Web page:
Linda Nochlin

  • Robert Rosenblum

    A pioneering critic of the past fifty years and a revisionist scholar of the preceding two hundred, Artforum contributing editor Robert Rosenblum will be remembered for the stunning breadth of his erudition and taste. In the issue, a trio of his colleagues—and, above all, his friends—recall a protean figure whose love of art was matched only by his joie de vivre.

    LINDA NOCHLIN

    IT IS HARD not to be lighthearted when remembering Robert Rosenblum. Bob was himself one of those rare people who, though deeply serious, was never ponderous or solemn. His was a quintessentially blithe spirit. From the very

  • “Turner, Whistler, Monet”

    WITH ITS AMBITIOUS “TURNER, WHISTLER, Monet: Impressionist Visions” opening next month, the Art Gallery of Ontario, Toronto, in conjunction with the Réunion des Musées Nationaux and Tate Britain, joins recent curatorial attempts to reshuffle the deck of nineteenth-century art. Rather than conform to the monographic blockbuster or utilize neat categories like Romanticism, realism, Impressionism, or symbolism to provide shape and substance, these exhibitions seek out new relationships among works and artists that bridge temporal or national boundaries. Such was the case, for example, with “Crossing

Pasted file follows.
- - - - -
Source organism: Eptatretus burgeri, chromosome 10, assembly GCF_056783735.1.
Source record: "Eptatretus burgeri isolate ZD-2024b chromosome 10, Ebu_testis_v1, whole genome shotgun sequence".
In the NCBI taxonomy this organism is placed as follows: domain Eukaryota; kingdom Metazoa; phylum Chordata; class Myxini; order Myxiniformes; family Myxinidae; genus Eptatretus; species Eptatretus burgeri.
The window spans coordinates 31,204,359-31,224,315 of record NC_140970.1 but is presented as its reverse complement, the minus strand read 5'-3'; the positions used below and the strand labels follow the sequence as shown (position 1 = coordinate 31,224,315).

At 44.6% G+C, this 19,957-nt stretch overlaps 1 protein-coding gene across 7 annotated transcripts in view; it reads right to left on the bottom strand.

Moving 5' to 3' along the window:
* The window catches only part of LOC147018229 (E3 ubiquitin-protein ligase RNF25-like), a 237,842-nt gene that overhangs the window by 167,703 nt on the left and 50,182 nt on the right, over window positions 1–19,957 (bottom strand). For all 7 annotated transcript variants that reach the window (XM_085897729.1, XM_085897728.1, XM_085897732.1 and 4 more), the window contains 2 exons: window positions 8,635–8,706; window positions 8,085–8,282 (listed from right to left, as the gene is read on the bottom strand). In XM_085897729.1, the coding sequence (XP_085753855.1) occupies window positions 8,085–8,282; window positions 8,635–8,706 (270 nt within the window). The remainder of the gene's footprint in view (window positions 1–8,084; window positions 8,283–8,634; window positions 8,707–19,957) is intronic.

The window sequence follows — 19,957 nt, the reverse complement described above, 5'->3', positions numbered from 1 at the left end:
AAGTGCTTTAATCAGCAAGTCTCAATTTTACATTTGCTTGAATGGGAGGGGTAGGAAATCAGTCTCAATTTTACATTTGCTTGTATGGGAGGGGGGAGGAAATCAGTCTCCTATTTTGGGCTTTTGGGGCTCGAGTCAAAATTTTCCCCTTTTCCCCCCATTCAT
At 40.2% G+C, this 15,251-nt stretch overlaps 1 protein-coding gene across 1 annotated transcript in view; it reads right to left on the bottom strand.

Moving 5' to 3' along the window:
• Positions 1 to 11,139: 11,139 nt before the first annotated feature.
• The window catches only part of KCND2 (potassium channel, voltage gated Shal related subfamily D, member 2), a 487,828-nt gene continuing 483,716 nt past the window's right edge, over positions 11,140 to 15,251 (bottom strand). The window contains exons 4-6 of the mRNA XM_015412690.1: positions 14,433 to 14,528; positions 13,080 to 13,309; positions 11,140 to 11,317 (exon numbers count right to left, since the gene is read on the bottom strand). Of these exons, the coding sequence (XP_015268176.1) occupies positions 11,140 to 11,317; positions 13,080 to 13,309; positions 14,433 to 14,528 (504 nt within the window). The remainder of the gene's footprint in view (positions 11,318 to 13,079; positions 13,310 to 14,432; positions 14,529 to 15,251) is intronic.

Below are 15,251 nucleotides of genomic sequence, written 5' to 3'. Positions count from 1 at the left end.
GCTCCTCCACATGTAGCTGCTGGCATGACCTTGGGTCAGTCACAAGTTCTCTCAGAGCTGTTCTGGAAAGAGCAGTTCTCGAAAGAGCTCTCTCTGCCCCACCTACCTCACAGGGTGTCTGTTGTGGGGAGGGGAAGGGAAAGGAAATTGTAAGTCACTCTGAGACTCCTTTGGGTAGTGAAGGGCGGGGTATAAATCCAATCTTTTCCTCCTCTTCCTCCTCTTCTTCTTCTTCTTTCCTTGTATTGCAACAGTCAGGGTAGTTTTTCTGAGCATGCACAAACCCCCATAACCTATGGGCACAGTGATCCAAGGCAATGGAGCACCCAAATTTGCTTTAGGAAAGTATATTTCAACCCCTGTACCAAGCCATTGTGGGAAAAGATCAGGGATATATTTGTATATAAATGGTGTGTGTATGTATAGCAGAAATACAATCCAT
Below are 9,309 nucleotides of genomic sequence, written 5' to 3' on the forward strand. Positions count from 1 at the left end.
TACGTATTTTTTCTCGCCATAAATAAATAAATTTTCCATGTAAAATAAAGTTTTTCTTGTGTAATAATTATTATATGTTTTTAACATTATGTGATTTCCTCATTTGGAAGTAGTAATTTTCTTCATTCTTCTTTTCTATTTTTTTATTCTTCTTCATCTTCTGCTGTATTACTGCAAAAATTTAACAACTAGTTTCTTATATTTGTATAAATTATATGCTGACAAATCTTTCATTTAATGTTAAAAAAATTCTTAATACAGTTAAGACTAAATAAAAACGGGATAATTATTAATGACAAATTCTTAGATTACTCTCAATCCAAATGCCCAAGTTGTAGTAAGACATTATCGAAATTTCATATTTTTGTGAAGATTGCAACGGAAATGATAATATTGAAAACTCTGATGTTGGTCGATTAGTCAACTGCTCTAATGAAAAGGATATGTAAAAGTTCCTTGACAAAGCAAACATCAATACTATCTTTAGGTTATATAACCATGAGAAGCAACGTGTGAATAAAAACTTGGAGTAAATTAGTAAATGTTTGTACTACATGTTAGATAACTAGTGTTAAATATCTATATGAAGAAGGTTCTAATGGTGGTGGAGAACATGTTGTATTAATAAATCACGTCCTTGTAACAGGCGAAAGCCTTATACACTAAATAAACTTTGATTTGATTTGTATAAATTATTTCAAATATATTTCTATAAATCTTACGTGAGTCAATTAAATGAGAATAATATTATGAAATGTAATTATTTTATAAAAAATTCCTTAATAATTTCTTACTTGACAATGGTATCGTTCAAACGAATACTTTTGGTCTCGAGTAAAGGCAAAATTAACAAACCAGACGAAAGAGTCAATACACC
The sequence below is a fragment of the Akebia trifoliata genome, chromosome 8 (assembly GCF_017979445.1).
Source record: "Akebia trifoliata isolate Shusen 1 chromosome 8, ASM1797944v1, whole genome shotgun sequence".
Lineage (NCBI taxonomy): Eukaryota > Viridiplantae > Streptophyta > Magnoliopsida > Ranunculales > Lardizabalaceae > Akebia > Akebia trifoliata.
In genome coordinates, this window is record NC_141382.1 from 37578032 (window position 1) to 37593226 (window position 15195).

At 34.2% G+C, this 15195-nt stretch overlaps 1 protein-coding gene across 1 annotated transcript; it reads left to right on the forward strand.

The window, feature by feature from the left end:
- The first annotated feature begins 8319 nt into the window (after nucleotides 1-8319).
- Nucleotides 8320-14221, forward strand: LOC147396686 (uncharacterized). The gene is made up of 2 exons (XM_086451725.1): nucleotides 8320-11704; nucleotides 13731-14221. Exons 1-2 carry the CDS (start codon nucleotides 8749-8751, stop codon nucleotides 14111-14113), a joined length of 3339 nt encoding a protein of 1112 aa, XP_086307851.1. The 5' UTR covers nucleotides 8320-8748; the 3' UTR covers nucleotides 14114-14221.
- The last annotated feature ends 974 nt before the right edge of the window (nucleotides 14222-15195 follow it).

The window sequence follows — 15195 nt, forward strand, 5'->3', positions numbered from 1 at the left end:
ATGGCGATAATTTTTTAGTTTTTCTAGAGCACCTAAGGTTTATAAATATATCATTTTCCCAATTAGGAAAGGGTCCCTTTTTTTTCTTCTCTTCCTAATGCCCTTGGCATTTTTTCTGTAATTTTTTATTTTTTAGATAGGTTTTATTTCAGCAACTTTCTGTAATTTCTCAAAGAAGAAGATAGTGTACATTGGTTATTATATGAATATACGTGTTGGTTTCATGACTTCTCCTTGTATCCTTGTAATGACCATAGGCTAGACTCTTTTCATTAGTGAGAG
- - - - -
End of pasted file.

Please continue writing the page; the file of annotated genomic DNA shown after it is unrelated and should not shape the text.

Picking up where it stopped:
• FEMINISM & ART: NINE VIEWS

    HOW MIGHT WE ASSESS FEMINISM’S INITIAL IMPACTS ON ART, ITS SUBSEQUENT HISTORICIZATION, AND ITS CONTINUING INFLUENCE? ARTFORUM ASKED LINDA NOCHLIN, ANDREA FRASER, AMELIA JONES, DAN CAMERON, COLLIER SCHORR, JAN AVGIKOS, CATHERINE DE ZEGHER, ADRIAN PIPER, AND PEGGY PHELAN TO CONSIDER THIS QUESTION IN AN ONLINE ROUNDTABLE ASSEMBLED IN AUGUST. THEIR RESPONSES—REFINED BY THE PARTICIPANTS AND PRESENTED IN THE FOLLOWING PAGES—SUGGEST THAT FEMINISM AND FEMINIST DISCOURSES AS THEY HAVE FOUND EXPRESSION IN CONTEMPORARY ART ARE AMBIVALENT (“IN THE FULLEST SENSE OF THAT TERM,” AS PHELAN PUTS IT), MULTIFACETED, AND EVER EVOLVING.

    LINDA NOCHLIN